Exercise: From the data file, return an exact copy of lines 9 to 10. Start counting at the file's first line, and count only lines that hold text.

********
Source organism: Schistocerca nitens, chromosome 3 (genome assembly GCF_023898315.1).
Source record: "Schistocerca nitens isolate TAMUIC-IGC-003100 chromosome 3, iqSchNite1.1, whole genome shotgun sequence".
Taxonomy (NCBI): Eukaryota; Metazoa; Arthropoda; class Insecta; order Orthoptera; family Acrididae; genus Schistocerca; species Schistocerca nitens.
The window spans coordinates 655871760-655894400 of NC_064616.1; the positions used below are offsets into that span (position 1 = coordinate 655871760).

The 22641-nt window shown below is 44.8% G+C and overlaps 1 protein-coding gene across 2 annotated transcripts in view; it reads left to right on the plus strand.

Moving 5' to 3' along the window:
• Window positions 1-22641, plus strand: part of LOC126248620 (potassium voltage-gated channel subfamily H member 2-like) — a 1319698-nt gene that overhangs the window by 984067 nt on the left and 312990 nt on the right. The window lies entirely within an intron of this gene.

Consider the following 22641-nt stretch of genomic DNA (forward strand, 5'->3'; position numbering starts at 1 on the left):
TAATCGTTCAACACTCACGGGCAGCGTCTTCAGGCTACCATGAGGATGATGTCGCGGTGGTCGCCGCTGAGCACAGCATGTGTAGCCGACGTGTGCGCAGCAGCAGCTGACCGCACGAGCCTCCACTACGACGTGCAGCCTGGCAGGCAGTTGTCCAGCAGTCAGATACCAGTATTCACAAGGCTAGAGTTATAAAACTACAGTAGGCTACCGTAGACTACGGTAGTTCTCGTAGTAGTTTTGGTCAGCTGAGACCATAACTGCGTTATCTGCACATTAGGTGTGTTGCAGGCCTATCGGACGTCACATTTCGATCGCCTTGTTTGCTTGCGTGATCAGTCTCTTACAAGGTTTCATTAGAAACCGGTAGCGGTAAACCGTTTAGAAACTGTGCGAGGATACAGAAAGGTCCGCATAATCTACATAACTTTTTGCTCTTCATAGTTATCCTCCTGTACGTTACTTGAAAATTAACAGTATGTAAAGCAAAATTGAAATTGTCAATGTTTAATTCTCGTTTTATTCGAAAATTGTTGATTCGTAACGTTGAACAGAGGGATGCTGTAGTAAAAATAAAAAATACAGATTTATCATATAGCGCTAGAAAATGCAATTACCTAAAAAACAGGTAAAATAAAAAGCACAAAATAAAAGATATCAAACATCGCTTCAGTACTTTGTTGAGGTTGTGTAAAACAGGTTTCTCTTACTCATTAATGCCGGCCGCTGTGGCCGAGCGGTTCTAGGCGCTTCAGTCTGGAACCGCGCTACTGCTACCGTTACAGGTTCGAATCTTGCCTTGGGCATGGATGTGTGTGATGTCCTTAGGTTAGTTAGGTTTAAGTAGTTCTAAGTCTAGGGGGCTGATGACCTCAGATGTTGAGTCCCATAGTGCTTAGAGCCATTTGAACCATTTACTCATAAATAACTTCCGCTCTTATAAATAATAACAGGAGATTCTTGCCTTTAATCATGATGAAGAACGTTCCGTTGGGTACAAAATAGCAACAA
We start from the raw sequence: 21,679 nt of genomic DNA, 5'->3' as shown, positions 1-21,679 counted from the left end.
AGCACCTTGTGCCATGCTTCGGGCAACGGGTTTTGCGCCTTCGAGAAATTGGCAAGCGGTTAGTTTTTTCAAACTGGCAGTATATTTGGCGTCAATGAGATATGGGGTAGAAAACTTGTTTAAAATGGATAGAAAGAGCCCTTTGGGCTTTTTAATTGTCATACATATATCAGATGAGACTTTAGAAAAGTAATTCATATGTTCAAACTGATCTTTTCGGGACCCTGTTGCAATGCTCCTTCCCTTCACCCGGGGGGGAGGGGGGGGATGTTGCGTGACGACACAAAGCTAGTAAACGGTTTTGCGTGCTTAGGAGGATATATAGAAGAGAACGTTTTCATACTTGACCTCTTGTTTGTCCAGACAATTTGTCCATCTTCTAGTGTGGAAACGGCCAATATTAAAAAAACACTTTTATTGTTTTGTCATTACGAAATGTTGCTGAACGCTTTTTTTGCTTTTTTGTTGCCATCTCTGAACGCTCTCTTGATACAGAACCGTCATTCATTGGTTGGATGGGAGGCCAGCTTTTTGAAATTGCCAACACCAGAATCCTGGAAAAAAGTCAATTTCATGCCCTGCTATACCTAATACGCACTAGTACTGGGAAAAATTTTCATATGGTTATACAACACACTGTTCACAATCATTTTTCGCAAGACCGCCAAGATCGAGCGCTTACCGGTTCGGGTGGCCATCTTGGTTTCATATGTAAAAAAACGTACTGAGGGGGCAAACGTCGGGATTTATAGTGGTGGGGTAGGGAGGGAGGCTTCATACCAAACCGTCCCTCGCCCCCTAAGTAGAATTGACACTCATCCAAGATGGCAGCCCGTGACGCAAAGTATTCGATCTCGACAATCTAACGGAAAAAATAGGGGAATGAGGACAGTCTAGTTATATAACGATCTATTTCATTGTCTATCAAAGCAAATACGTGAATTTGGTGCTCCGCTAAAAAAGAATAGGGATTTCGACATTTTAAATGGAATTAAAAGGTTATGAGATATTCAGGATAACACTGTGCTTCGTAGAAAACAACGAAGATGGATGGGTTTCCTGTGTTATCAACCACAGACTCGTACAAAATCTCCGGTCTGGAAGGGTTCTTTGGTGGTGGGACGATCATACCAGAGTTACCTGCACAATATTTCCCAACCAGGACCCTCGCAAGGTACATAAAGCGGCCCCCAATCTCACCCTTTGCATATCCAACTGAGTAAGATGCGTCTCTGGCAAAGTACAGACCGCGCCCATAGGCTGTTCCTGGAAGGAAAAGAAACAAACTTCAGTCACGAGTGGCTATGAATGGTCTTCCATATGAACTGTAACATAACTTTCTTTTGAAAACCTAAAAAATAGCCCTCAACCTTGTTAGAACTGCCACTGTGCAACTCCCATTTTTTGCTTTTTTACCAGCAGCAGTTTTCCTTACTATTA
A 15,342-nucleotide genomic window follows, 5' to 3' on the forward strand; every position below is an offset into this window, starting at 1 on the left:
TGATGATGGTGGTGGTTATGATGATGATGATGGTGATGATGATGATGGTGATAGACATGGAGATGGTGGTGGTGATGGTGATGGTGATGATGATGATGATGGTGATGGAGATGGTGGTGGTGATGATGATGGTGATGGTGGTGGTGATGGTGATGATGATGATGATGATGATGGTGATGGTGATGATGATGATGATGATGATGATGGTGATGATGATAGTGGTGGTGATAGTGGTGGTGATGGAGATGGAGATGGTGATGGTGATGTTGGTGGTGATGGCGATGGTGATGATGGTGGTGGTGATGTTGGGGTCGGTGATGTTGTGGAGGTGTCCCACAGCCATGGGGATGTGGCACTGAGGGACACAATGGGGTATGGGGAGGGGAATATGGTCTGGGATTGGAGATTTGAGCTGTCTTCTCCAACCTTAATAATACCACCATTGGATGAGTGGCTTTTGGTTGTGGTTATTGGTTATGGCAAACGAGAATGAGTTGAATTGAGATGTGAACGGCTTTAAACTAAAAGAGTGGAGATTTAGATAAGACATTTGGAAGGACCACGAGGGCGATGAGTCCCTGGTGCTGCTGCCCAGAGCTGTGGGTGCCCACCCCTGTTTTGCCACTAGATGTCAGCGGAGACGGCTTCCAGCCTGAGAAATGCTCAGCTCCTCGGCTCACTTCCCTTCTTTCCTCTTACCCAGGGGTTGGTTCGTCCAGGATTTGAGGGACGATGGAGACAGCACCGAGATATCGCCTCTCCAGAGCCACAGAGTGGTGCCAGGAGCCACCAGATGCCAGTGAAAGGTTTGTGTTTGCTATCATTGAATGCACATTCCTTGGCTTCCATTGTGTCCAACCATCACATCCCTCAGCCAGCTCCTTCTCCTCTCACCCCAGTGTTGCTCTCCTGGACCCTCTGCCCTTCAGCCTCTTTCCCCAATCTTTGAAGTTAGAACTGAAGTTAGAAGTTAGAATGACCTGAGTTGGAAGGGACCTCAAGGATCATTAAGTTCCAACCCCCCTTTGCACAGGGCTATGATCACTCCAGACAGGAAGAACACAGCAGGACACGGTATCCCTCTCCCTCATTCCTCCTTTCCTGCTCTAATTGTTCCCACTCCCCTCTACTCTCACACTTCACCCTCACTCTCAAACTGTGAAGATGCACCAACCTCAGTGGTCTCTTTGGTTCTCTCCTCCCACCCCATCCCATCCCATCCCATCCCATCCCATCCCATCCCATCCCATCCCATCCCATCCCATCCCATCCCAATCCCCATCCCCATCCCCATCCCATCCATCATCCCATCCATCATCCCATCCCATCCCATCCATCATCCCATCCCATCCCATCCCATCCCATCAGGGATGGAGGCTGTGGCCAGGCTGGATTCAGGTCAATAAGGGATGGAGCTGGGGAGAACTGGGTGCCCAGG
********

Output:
TAATCGTTCAACACTCACGGGCAGCGTCTTCAGGCTACCATGAGGATGATGTCGCGGTGGTCGCCGCTGAGCACAGCATGTGTAGCCGACGTGTGCGCAGCAGCAGCTGACCGCACGAGCCTCCACTACGACGTGCAGCCTGGCAGGCAGTTGTCCAGCAGTCAGATACCAGTATTCACAAGGCTAGAGTTATAAAACTACAGTAGGCTACCGTAGACTACGGTAGTTCTCGTAGTAGTTTTGGTCAGCTGAGACCATAACTGCGTTATCTGCACATTAGGTGTGTTGCAGGCCTATCGGACGTCACATTTCGATCGCCTTGTTTGCTTGCGTGATCAGTCTCTTACAAGGTTTCATTAGAAACCGGTAGCGGTAAACCGTTTAGAAACTGTGCGAGGATACAGAAAGGTCCGCATAATCTACATAACTTTTTGCTCTTCATAGTTATCCTCCTGTACGTTACTTGAAAATTAACAGTATGTAAAGCAAAATTGAAATTGTCAATGTTTAATTCTCGTTTTATTCGAAAATTGTTGATTCGTAACGTTGAACAGAGGGATGCTGTAGTAAAAATAAAAAATACAGATTTATCATATAGCGCTAGAAAATGCAATTACCTAAAAAACAGGTAAAATAAAAAGCACAAAATAAAAGATATCAAACATCGCTTCAGTACTTTGTTGAGGTTGTGTAAAACAGGTTTCTCTTACTCATTAATGCCGGCCGCTGTGGCCGAGCGGTTCTAGGCGCTTCAGTCTGGAACCGCGCTACTGCTACCGTTACAGGTTCGAATCTTGCCTTGGGCATGGATGTGTGTGATGTCCTTAGGTTAGTTAGGTTTAAGTAGTTCTAAGTCTAGGGGGCTGATGACCTCAGATGTTGAGTCCCATAGTGCTTAGAGCCATTTGAACCATTTACTCATAAATAACTTCCGCTCTTATAAATAATAACAGGAGATTCTTGCCTTTAATCATGATGAAGAACGTTCCGTTGGGTACAAAATAGCAACAA
We start from the raw sequence: 21,679 nt of genomic DNA, 5'->3' as shown, positions 1-21,679 counted from the left end.